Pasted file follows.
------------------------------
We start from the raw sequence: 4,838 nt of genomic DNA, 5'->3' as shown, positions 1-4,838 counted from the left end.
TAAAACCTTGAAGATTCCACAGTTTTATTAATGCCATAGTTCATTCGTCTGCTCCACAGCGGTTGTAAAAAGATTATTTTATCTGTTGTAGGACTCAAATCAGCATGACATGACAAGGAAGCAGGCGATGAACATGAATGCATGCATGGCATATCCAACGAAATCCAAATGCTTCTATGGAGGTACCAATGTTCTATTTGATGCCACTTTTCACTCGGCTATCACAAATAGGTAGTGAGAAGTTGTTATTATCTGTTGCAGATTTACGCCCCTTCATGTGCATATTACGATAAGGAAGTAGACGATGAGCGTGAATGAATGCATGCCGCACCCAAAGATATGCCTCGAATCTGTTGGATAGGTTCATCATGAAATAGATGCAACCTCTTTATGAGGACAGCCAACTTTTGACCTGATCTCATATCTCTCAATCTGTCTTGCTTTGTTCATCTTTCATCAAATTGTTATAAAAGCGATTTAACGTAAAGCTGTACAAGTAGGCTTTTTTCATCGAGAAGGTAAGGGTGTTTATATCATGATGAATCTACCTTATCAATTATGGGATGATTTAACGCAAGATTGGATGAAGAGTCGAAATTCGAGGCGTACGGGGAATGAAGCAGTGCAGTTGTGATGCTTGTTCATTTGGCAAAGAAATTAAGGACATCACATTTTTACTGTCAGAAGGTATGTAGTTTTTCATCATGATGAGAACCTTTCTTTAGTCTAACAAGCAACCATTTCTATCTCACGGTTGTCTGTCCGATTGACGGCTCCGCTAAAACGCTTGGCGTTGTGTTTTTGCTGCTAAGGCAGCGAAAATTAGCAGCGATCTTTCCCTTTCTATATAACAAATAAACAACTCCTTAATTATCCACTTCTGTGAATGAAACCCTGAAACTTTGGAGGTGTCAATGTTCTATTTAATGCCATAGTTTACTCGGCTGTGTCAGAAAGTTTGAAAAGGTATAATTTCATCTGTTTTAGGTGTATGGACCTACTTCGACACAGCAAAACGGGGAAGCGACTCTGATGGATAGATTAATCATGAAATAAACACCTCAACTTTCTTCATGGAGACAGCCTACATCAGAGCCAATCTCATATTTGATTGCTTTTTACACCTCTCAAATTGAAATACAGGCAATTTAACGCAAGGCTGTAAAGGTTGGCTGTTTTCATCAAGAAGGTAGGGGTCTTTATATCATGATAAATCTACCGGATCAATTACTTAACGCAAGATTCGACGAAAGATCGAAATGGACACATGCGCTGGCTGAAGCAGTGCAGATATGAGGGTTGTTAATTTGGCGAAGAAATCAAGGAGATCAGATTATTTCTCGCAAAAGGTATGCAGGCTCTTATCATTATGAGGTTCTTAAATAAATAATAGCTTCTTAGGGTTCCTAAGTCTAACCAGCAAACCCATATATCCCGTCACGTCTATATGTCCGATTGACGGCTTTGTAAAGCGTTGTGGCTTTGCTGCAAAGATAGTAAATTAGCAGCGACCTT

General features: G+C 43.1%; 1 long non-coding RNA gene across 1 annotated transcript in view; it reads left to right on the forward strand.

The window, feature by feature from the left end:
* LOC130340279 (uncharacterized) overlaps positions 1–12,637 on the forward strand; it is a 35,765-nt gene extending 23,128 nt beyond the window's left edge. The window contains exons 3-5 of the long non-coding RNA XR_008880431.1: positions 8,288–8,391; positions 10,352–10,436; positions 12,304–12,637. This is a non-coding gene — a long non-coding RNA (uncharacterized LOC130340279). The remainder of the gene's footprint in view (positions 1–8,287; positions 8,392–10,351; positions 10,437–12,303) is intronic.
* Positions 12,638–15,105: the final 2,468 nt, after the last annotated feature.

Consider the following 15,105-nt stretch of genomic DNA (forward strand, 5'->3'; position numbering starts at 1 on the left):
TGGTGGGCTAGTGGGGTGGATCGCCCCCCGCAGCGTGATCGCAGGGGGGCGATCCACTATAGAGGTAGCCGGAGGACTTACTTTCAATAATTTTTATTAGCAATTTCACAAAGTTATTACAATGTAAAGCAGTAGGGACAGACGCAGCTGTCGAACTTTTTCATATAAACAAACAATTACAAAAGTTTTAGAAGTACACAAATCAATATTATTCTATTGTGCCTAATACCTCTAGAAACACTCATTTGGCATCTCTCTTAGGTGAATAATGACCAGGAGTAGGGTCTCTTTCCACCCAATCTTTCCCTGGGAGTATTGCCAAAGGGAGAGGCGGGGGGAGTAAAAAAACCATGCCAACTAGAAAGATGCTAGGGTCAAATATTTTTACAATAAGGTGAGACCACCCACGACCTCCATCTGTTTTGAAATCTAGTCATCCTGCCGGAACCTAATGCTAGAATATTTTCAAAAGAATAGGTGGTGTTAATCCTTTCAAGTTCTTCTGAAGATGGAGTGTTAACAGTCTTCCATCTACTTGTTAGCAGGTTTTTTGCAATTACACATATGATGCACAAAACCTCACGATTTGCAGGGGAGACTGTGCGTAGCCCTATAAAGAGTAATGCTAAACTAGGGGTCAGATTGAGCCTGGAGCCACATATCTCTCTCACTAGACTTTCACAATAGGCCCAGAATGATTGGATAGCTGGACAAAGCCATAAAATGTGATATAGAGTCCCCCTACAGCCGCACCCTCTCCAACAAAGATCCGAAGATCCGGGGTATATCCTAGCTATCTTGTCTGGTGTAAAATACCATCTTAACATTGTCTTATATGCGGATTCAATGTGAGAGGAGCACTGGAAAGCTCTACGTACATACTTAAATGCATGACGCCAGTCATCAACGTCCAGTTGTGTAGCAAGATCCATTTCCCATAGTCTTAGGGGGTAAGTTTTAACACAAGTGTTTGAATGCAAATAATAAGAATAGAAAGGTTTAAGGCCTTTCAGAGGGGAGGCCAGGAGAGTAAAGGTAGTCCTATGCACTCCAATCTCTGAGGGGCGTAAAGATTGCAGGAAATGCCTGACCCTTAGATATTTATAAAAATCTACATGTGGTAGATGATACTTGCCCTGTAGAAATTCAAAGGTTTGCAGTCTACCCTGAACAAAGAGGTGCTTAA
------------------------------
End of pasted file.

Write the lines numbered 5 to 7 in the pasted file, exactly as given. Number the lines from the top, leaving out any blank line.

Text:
* LOC130340279 (uncharacterized) overlaps positions 1–12,637 on the forward strand; it is a 35,765-nt gene extending 23,128 nt beyond the window's left edge. The window contains exons 3-5 of the long non-coding RNA XR_008880431.1: positions 8,288–8,391; positions 10,352–10,436; positions 12,304–12,637. This is a non-coding gene — a long non-coding RNA (uncharacterized LOC130340279). The remainder of the gene's footprint in view (positions 1–8,287; positions 8,392–10,351; positions 10,437–12,303) is intronic.
* Positions 12,638–15,105: the final 2,468 nt, after the last annotated feature.

Consider the following 15,105-nt stretch of genomic DNA (forward strand, 5'->3'; position numbering starts at 1 on the left):